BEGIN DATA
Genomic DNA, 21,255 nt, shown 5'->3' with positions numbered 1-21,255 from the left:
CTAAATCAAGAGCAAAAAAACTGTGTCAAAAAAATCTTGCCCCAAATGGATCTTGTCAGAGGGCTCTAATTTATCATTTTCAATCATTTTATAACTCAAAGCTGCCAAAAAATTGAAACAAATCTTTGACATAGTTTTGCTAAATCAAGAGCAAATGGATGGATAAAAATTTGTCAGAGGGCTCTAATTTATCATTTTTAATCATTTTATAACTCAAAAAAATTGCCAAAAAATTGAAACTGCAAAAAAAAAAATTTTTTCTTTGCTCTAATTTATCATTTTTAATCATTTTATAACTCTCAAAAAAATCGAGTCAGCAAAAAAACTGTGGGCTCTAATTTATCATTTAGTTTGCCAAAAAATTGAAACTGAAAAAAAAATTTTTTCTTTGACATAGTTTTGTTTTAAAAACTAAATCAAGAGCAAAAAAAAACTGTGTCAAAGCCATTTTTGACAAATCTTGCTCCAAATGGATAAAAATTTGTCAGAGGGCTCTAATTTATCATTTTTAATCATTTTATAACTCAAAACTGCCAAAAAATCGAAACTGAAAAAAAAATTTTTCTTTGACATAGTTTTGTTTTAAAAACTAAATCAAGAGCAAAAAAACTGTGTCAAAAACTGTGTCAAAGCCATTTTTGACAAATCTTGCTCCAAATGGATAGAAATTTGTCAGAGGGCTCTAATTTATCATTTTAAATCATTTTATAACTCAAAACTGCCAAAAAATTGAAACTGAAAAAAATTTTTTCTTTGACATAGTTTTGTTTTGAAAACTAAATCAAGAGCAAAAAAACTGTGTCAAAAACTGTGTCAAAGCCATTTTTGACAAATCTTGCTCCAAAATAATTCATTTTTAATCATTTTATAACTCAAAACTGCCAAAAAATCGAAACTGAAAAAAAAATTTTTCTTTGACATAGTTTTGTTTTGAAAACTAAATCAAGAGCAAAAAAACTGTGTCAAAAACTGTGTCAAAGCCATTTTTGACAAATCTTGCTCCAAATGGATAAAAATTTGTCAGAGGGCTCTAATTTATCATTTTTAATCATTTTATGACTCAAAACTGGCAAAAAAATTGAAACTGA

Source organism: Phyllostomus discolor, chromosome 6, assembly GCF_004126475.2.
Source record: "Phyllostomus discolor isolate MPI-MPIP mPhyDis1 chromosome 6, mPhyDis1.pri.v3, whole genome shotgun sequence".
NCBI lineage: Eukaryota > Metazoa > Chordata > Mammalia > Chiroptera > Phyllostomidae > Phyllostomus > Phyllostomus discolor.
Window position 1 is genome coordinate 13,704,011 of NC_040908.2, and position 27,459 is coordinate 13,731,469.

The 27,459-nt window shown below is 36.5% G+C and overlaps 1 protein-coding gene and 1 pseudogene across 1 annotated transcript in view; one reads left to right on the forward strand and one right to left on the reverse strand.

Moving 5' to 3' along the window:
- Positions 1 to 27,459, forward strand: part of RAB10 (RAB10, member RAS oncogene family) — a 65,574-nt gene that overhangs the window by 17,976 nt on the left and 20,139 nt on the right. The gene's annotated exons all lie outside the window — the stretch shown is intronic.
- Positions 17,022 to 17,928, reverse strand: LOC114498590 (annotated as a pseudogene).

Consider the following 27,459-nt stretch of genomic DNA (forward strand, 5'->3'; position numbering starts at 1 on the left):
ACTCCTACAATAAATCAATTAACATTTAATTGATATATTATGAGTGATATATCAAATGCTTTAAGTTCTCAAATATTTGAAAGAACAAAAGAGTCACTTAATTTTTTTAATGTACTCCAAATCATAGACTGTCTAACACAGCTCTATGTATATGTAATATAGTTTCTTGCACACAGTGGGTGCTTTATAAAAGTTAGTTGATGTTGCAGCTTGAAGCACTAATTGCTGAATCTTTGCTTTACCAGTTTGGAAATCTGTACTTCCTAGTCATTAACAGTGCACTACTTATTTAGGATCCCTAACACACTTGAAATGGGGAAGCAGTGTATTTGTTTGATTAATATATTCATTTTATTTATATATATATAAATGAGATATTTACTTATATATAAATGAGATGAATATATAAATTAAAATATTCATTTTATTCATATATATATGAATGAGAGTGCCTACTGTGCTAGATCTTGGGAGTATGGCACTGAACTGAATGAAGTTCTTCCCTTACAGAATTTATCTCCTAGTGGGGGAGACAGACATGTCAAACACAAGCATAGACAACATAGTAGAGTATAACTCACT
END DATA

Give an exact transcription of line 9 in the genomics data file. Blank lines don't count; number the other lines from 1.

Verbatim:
- Positions 1 to 27,459, forward strand: part of RAB10 (RAB10, member RAS oncogene family) — a 65,574-nt gene that overhangs the window by 17,976 nt on the left and 20,139 nt on the right. The gene's annotated exons all lie outside the window — the stretch shown is intronic.